There’s a small window of time between wrestling your wiggling kids into a snowsuit and wrestling them into a coat of sunscreen. Ah, those quiet, carefree moments in a parent’s life.
But like broccoli and brushing their teeth, wearing sun protection — whether it’s lotion, spray or cover-ups — is an important part of children’s (and adults’) overall health, and worth the whining.
“You want to put it on 20 to 30 minutes before you go outside to give it time to be absorbed into the skin,” suggests Dr. Debra Pruzan-Clain of the Dermatology Center of Stamford. “People don’t put on enough. Go for thicker coats.”
Equally important, says Dr. Paul Juan of Valley Pediatrics in Greenwich, “is limiting exposure to the sun, especially during the hours of 10 a.m. to 4 p.m. and wearing sun-protective clothing — those are even more important than sunscreen.” And that goes for babies younger than six months, most of all. “The best products will include zinc and titanium,” he adds. “It is better to use creams that are applied to the skin as opposed to sprays, which may get inhaled and be absorbed through sensitive lung tissue.”
Okay, but what if the worst happens — that painful, angry red skin on your child’s back that screams “Ouch!” (Along with possibly “Yikes, I have to stop checking e-mail/chatting with friends/reading about The Bachelor and be better about applying sunscreen throughout the day.”) “Many parents are embarrassed to bring their child in for a sunburn,” says Juan. “Most often I’ll receive a phone call regarding treatment.” What he recommends for mild burns are “cool compresses with equal parts water and milk, applied to the sunburned area for 15 to 20 minutes. Cool baths are helpful, not ice-cold. Avoid bath oils and perfumes because they may cause reactions, and avoid lotions that contain topical anesthetic medications because they may cause sensitization and subsequent allergy to that medicine. You may also offer ibuprofen to your children.”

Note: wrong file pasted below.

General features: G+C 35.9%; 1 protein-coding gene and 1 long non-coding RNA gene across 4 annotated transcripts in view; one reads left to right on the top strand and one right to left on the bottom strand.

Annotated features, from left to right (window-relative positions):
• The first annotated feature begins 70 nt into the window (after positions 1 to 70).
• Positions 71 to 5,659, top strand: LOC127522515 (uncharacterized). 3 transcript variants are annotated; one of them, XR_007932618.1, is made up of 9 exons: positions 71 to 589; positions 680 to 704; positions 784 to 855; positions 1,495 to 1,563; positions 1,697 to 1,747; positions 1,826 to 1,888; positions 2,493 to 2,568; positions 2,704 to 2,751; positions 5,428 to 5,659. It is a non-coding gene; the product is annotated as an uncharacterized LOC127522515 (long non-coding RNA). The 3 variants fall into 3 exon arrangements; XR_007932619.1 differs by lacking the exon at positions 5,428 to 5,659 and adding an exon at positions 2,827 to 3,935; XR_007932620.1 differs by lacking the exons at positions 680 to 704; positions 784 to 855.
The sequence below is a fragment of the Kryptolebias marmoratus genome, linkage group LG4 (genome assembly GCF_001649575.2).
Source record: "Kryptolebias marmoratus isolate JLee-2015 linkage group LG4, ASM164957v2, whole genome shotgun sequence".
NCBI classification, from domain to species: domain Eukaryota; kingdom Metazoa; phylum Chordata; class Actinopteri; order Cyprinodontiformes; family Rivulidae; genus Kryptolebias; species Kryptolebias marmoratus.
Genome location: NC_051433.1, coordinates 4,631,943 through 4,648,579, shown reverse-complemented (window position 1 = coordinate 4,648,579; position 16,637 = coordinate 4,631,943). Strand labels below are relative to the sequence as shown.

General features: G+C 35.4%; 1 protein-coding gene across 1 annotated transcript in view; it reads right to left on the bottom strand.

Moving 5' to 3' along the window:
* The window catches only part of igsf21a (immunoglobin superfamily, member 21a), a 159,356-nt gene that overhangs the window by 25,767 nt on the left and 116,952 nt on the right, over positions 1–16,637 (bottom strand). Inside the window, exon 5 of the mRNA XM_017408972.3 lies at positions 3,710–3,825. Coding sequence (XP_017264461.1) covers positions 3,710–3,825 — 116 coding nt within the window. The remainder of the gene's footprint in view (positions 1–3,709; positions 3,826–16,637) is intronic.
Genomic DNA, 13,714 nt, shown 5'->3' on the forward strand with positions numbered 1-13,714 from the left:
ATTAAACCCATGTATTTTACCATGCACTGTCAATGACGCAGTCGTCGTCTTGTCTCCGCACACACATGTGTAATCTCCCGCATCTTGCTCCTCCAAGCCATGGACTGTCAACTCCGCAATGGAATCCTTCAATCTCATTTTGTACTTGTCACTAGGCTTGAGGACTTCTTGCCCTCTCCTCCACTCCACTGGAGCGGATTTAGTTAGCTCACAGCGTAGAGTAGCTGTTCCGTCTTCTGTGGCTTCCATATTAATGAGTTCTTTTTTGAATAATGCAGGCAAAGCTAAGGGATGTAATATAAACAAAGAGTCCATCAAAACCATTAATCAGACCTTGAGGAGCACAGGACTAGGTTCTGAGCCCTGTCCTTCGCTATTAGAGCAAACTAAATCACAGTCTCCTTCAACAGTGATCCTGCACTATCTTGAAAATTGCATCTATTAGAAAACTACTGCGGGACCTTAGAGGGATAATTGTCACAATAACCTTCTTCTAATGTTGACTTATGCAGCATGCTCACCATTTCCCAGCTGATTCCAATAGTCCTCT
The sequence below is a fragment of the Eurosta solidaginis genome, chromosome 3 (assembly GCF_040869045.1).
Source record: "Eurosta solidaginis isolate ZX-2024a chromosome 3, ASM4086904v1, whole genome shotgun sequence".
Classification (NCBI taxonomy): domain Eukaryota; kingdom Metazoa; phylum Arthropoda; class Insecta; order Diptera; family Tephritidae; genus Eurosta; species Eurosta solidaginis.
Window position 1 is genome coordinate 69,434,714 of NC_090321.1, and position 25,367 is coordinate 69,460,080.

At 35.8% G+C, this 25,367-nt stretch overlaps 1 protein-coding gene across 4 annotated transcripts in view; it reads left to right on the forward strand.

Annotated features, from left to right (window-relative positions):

Regardless of a child’s age, don’t over-stress that burn. “The media has really scared people. Sunburns happen, but the random ones are not the biggest cause of skin cancers down the line,” says Pruzan-Clain. “You can find all sorts of statistics for the correlation between sun damage as a child and adult skin cancers, but the truth is, the occasional sunburn is not going to have a significant impact. People who sustain continuous sunburns over a long period of time are at a greater risk.”
The following sunscreens are currently rated among the safest by the Environmental Working Group — an environmental watchdog organization that reviews thousands of products for toxins and health hazards:
Protects against UVA and UVB rays and is made with zinc oxide, sunflower seed oil and olive oil. It instantly protects the skin (in case you didn’t remember to apply it 20 minutes ago).